When decorating your home in colonial style, note that decor of this time should not be confused with items from the time period of the American Revolution. According to Restoration Fabrics and Trims, American flag symbols are not a part of colonial decor, although the colors may be used in fabrics. To truly complete the ultimate colonial look in your home, try to instead decorate with motifs and materials authentic to the time period. 

These items could be simple designs such as striped, checkered, or plaid weavings often found in blankets and tapestries. You may also opt for simpler patterns found in nature such as birds and flowers on pillows and quilts. Some choose to decorate with these symbols and other common ones, including pineapples, weeping willows, and hearts. These symbols were very customary in colonial times as they symbolized common themes such as longevity, love, and hope. Amplify charisma and the colonial aesthetic in your space by sourcing items that have these motifs embroidered or stamped on them.

Mirrors paired with sconces

Mirrors can be a handy wall accessory, as they reflect and create beauty in a space. According to the Vestabul School of Design, most mirrors of this era were typically surrounded by intricate carvings and designs, such as scrolls and rosettes, which were perfect for introducing a dreamy and romantic aesthetic to the space. This mirror style is finding its footing in interiors today, as the antique look blends well in contemporary confinements.

For the ultimate colonial look, one could consider pairing the elegant mirror with a wall sconce or two on either side or above. During colonial and postcolonial times, most mirrors often had sconces attached to them to magnify light (via The Hunt Magazine). What was once a much-needed light source is now an excellent vintage decor element to add to your space. As all decor evolves over time, lighting is no exception. If hardwired wall sconces are not an option, consider a renter friendly solution and opt for a battery operated or remote controlled light source.

Incorporate naturally influenced art

Using whatever skills they had, colonial people often crafted primitive home decor items that have thrived for years in homes over the centuries. To achieve the ultimate colonial aesthetic in your home, try incorporating nature-influenced art into the space. Interior Design Info notes that the study of botany was interesting during the time, making botanical art popular.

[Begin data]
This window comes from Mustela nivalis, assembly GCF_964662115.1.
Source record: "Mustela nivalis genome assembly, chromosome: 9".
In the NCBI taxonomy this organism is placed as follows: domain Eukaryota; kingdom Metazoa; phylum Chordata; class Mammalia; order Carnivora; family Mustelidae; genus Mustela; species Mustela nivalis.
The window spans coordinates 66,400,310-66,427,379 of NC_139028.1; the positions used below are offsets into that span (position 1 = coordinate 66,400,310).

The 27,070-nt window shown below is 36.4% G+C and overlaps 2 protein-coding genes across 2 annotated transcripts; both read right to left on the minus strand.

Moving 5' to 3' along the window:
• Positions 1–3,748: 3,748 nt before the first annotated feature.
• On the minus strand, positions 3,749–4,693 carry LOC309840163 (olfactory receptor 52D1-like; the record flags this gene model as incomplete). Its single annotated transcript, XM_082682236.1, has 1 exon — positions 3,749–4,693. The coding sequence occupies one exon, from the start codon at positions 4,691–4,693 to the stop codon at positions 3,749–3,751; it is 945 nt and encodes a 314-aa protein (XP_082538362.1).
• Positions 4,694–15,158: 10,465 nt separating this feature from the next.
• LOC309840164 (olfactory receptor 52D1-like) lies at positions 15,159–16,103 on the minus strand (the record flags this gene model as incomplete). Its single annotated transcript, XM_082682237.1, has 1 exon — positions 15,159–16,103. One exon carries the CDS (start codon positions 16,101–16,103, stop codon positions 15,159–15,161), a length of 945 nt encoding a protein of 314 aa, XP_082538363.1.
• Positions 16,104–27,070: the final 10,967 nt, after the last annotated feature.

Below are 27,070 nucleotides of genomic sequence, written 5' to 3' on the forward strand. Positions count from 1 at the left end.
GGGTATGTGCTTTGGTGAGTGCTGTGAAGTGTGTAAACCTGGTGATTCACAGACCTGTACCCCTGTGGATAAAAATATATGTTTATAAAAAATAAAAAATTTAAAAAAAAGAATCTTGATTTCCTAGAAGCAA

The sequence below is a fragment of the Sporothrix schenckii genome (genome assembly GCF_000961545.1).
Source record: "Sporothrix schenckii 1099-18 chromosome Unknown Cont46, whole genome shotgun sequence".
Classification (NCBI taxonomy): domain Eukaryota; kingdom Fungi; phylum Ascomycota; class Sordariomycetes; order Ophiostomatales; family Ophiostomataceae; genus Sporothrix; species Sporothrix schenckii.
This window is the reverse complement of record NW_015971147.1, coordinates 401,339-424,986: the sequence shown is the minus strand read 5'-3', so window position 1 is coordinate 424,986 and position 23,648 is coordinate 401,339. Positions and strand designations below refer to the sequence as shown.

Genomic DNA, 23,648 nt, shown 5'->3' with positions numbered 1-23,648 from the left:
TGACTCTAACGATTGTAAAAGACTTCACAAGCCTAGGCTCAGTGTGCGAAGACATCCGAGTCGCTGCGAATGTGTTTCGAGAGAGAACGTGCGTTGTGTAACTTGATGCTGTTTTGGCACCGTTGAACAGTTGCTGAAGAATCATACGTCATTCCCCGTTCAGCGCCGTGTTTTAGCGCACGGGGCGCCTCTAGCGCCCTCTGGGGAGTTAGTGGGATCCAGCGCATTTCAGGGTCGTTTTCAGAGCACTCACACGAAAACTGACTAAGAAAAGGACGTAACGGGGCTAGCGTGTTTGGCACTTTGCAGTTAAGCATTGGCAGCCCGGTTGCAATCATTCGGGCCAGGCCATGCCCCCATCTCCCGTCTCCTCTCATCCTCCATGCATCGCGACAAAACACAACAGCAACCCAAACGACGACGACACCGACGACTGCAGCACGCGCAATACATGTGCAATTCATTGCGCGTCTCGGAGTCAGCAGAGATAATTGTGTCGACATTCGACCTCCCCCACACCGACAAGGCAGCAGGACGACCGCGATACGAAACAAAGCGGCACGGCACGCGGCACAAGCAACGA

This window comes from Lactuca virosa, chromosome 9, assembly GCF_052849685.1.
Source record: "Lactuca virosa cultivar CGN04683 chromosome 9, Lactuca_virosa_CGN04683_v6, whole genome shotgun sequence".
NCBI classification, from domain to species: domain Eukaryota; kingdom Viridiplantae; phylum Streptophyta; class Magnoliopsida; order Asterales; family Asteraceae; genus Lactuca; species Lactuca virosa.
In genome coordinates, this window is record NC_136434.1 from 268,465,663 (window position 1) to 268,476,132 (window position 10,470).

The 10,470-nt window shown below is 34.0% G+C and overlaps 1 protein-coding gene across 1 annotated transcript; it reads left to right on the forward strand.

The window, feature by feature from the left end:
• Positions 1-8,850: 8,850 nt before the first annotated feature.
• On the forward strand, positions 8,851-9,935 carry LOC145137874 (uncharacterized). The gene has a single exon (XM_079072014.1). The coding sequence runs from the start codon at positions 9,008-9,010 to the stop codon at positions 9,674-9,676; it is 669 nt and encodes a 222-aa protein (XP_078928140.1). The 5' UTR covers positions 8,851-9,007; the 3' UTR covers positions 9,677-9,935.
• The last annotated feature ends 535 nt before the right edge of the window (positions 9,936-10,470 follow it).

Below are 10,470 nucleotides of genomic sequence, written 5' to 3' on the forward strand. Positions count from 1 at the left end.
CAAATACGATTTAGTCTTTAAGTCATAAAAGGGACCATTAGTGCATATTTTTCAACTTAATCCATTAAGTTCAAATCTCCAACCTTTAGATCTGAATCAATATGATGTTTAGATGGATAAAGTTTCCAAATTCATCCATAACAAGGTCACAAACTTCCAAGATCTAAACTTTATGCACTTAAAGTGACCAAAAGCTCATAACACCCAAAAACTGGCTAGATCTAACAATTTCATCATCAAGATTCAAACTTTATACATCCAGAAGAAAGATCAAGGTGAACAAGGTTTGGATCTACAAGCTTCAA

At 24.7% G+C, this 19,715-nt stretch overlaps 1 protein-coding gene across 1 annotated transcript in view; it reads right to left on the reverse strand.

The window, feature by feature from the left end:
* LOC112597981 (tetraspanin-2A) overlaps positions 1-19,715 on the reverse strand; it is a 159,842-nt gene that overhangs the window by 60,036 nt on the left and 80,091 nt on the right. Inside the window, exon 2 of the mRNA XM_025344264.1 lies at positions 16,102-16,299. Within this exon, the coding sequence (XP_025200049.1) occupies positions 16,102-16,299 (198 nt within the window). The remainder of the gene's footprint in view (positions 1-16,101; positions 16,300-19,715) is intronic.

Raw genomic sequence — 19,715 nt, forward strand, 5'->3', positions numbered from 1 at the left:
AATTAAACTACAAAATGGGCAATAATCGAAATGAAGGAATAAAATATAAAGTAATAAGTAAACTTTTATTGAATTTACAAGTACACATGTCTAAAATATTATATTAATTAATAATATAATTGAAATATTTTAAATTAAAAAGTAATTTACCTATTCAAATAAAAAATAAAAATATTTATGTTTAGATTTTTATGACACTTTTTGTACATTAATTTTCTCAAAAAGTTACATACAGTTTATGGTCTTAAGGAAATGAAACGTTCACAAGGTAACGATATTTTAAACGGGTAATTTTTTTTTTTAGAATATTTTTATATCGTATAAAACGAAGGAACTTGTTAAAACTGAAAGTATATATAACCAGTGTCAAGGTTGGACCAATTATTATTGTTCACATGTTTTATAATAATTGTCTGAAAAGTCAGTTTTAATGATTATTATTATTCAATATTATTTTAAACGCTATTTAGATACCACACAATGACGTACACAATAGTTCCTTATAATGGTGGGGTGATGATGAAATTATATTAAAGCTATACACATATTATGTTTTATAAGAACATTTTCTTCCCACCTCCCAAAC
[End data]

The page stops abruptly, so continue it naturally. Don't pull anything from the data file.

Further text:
People often kept their artwork simple and minimal. To invoke colonial charm in your home today, accent your space in art depicting vibrant tropical plants, botanical drawings of wildflowers, and animal printed artwork such as stenciled birds and butterflies. For a successful colonial art wall, try to create a grid of nature silhouettes or form a collage of prints that reference nature and animals common to the time period. Keep the colors subtle and the drawings simple, as colonial decor is subtle and uncomplicated.

Incorporate antiques among the decor elements

Interiors of many colonial homes were often layered in travel-influenced pieces such as trunks and soft furnishings. Colonial decor consisted of eclectic accessories that people usually collected from their journeys and trips. Consider adding some antique items to fill your space that look like they belong in a past life but also nod to who you are. According to Kate Walker Design, these could be pieces like fine china, crystal, silver globes, maps, and telescopes. 

Since people did not own as many items as we do today, they incorporated generations of antiques into their decor schemes. Sometimes the best way to decorate is to source pieces that look like they may have come from that time period and bring out the nostalgia in you. For a contemporary twist and more personal touch, one could consider highlighting a favorite road trip or vacation by framing a map of the journey or favorite photo. The colonial aesthetic is flexible, but the key to a successful look is to focus on simplicity and viability, as homes of this time were simpler and more practical.